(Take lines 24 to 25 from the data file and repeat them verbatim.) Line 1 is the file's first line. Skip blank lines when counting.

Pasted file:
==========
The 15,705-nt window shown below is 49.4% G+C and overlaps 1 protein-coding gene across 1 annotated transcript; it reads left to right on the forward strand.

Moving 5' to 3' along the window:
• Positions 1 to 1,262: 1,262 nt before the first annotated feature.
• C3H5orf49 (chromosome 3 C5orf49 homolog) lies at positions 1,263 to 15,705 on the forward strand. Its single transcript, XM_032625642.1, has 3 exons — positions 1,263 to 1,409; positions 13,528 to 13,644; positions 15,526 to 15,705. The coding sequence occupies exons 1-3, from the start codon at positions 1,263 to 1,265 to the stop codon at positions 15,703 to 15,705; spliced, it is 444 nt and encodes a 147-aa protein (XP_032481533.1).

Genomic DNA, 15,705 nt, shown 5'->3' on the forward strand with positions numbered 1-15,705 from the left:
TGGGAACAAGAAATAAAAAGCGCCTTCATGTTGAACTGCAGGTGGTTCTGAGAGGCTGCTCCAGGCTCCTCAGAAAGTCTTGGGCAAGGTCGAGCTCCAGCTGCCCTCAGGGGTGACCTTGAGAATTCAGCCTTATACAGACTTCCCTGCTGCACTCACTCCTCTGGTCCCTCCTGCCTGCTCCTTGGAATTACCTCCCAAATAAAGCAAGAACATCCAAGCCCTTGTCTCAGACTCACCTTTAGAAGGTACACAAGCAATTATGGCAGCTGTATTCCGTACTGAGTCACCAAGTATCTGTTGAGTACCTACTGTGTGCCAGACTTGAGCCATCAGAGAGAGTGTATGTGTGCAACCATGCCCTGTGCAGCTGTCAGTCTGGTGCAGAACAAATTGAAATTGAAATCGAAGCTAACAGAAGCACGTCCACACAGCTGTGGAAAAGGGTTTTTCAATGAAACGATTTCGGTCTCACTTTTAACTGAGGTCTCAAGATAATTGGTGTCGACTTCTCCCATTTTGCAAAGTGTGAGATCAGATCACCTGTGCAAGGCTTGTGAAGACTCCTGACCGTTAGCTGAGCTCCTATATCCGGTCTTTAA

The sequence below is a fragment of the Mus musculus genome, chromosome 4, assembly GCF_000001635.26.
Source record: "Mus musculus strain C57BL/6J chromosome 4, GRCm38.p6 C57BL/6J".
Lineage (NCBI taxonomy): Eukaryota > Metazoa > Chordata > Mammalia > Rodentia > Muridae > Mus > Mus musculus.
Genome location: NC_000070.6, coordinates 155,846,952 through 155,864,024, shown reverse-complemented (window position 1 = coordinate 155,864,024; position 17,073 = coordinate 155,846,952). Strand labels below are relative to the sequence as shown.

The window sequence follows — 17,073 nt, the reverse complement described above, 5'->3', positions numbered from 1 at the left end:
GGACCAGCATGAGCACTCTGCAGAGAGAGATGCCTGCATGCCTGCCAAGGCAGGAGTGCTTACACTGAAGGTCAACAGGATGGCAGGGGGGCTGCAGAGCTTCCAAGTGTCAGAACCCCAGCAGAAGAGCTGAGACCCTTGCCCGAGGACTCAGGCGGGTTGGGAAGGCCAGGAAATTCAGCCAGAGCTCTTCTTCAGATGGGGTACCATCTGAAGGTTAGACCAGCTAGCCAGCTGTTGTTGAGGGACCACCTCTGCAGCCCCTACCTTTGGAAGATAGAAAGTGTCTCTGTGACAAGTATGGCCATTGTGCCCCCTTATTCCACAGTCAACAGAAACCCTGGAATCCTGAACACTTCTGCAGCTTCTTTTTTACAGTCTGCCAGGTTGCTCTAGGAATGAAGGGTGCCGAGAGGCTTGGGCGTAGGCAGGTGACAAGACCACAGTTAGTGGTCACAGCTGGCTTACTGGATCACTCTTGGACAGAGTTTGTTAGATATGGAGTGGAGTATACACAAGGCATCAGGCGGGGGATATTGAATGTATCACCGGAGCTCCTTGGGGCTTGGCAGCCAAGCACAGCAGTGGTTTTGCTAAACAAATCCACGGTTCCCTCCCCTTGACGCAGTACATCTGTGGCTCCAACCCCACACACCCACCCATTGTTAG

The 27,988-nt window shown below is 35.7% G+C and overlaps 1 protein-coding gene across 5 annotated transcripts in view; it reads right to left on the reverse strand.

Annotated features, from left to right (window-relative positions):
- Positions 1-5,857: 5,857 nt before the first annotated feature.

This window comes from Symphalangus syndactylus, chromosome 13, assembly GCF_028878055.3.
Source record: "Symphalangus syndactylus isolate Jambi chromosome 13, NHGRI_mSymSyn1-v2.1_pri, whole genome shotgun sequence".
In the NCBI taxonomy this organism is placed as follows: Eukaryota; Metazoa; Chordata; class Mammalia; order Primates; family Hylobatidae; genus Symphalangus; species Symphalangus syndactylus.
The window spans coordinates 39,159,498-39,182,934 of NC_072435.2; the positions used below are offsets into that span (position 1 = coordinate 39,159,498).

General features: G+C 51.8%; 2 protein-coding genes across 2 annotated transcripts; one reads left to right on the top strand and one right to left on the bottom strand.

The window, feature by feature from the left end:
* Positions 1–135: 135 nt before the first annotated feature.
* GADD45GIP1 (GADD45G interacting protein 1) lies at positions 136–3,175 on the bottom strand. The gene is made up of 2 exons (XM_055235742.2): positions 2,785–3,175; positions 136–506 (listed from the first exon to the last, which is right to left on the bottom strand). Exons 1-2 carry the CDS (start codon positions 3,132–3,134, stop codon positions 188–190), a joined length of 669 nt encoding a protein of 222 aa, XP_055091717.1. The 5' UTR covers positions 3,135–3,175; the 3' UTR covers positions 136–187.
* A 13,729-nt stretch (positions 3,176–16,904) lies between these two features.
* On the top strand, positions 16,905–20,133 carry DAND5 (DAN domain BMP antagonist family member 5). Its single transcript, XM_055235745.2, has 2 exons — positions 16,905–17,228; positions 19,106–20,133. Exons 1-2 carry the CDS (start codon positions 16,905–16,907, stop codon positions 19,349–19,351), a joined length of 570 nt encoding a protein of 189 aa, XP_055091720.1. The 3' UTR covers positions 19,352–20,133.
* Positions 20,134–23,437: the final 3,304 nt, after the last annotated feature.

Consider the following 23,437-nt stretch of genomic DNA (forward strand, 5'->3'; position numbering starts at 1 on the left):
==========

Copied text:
* A 13,729-nt stretch (positions 3,176–16,904) lies between these two features.
* On the top strand, positions 16,905–20,133 carry DAND5 (DAN domain BMP antagonist family member 5). Its single transcript, XM_055235745.2, has 2 exons — positions 16,905–17,228; positions 19,106–20,133. Exons 1-2 carry the CDS (start codon positions 16,905–16,907, stop codon positions 19,349–19,351), a joined length of 570 nt encoding a protein of 189 aa, XP_055091720.1. The 3' UTR covers positions 19,352–20,133.